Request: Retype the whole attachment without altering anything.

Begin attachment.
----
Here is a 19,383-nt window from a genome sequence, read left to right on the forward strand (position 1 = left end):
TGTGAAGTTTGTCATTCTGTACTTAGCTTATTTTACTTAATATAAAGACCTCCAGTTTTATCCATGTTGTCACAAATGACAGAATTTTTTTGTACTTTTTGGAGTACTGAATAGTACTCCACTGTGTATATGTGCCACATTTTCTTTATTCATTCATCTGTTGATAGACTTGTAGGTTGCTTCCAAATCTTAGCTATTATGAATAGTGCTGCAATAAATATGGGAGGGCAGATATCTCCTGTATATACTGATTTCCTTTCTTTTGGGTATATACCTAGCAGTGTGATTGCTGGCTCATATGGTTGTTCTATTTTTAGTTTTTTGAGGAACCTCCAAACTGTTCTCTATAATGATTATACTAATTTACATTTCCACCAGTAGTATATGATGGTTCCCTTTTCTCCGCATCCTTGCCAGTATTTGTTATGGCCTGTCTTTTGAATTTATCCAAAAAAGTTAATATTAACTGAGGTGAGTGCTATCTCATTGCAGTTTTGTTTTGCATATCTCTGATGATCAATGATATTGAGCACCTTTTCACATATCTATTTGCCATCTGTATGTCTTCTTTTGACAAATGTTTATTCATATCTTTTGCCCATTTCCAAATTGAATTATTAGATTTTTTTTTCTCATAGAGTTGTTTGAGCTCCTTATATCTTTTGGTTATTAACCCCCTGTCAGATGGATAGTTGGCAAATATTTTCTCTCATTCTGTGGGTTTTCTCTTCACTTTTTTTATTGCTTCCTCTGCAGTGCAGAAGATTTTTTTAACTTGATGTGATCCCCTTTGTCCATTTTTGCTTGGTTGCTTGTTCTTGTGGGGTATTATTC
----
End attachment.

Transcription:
Here is a 19,383-nt window from a genome sequence, read left to right on the forward strand (position 1 = left end):
TGTGAAGTTTGTCATTCTGTACTTAGCTTATTTTACTTAATATAAAGACCTCCAGTTTTATCCATGTTGTCACAAATGACAGAATTTTTTTGTACTTTTTGGAGTACTGAATAGTACTCCACTGTGTATATGTGCCACATTTTCTTTATTCATTCATCTGTTGATAGACTTGTAGGTTGCTTCCAAATCTTAGCTATTATGAATAGTGCTGCAATAAATATGGGAGGGCAGATATCTCCTGTATATACTGATTTCCTTTCTTTTGGGTATATACCTAGCAGTGTGATTGCTGGCTCATATGGTTGTTCTATTTTTAGTTTTTTGAGGAACCTCCAAACTGTTCTCTATAATGATTATACTAATTTACATTTCCACCAGTAGTATATGATGGTTCCCTTTTCTCCGCATCCTTGCCAGTATTTGTTATGGCCTGTCTTTTGAATTTATCCAAAAAAGTTAATATTAACTGAGGTGAGTGCTATCTCATTGCAGTTTTGTTTTGCATATCTCTGATGATCAATGATATTGAGCACCTTTTCACATATCTATTTGCCATCTGTATGTCTTCTTTTGACAAATGTTTATTCATATCTTTTGCCCATTTCCAAATTGAATTATTAGATTTTTTTTTCTCATAGAGTTGTTTGAGCTCCTTATATCTTTTGGTTATTAACCCCCTGTCAGATGGATAGTTGGCAAATATTTTCTCTCATTCTGTGGGTTTTCTCTTCACTTTTTTTATTGCTTCCTCTGCAGTGCAGAAGATTTTTTTAACTTGATGTGATCCCCTTTGTCCATTTTTGCTTGGTTGCTTGTTCTTGTGGGGTATTATTC